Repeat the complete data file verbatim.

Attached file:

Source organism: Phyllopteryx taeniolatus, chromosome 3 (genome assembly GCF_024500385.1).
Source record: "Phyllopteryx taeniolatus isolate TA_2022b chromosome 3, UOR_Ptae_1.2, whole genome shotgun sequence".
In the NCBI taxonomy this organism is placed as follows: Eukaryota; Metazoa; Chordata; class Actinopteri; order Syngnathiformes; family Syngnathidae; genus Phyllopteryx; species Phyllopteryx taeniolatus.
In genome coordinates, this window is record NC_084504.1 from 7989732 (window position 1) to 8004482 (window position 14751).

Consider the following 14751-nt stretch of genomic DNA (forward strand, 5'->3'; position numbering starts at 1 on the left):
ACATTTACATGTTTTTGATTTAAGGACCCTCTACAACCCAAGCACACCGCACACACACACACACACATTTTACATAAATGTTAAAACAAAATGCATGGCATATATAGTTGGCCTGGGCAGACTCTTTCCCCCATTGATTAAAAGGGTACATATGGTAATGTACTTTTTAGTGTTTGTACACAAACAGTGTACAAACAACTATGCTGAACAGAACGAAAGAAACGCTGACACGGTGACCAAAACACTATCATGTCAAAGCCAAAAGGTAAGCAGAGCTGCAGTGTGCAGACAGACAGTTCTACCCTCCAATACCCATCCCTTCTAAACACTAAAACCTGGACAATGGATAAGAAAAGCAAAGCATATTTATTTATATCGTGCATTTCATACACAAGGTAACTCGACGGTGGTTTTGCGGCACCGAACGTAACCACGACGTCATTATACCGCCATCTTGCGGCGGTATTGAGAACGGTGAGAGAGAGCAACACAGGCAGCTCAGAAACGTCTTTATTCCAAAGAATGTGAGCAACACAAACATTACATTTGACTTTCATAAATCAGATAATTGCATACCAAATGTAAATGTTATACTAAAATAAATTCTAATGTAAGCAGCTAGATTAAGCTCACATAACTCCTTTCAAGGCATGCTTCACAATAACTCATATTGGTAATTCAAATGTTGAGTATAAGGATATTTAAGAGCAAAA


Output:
Source organism: Phyllopteryx taeniolatus, chromosome 3 (genome assembly GCF_024500385.1).
Source record: "Phyllopteryx taeniolatus isolate TA_2022b chromosome 3, UOR_Ptae_1.2, whole genome shotgun sequence".
In the NCBI taxonomy this organism is placed as follows: Eukaryota; Metazoa; Chordata; class Actinopteri; order Syngnathiformes; family Syngnathidae; genus Phyllopteryx; species Phyllopteryx taeniolatus.
In genome coordinates, this window is record NC_084504.1 from 7989732 (window position 1) to 8004482 (window position 14751).

Consider the following 14751-nt stretch of genomic DNA (forward strand, 5'->3'; position numbering starts at 1 on the left):
ACATTTACATGTTTTTGATTTAAGGACCCTCTACAACCCAAGCACACCGCACACACACACACACACATTTTACATAAATGTTAAAACAAAATGCATGGCATATATAGTTGGCCTGGGCAGACTCTTTCCCCCATTGATTAAAAGGGTACATATGGTAATGTACTTTTTAGTGTTTGTACACAAACAGTGTACAAACAACTATGCTGAACAGAACGAAAGAAACGCTGACACGGTGACCAAAACACTATCATGTCAAAGCCAAAAGGTAAGCAGAGCTGCAGTGTGCAGACAGACAGTTCTACCCTCCAATACCCATCCCTTCTAAACACTAAAACCTGGACAATGGATAAGAAAAGCAAAGCATATTTATTTATATCGTGCATTTCATACACAAGGTAACTCGACGGTGGTTTTGCGGCACCGAACGTAACCACGACGTCATTATACCGCCATCTTGCGGCGGTATTGAGAACGGTGAGAGAGAGCAACACAGGCAGCTCAGAAACGTCTTTATTCCAAAGAATGTGAGCAACACAAACATTACATTTGACTTTCATAAATCAGATAATTGCATACCAAATGTAAATGTTATACTAAAATAAATTCTAATGTAAGCAGCTAGATTAAGCTCACATAACTCCTTTCAAGGCATGCTTCACAATAACTCATATTGGTAATTCAAATGTTGAGTATAAGGATATTTAAGAGCAAAA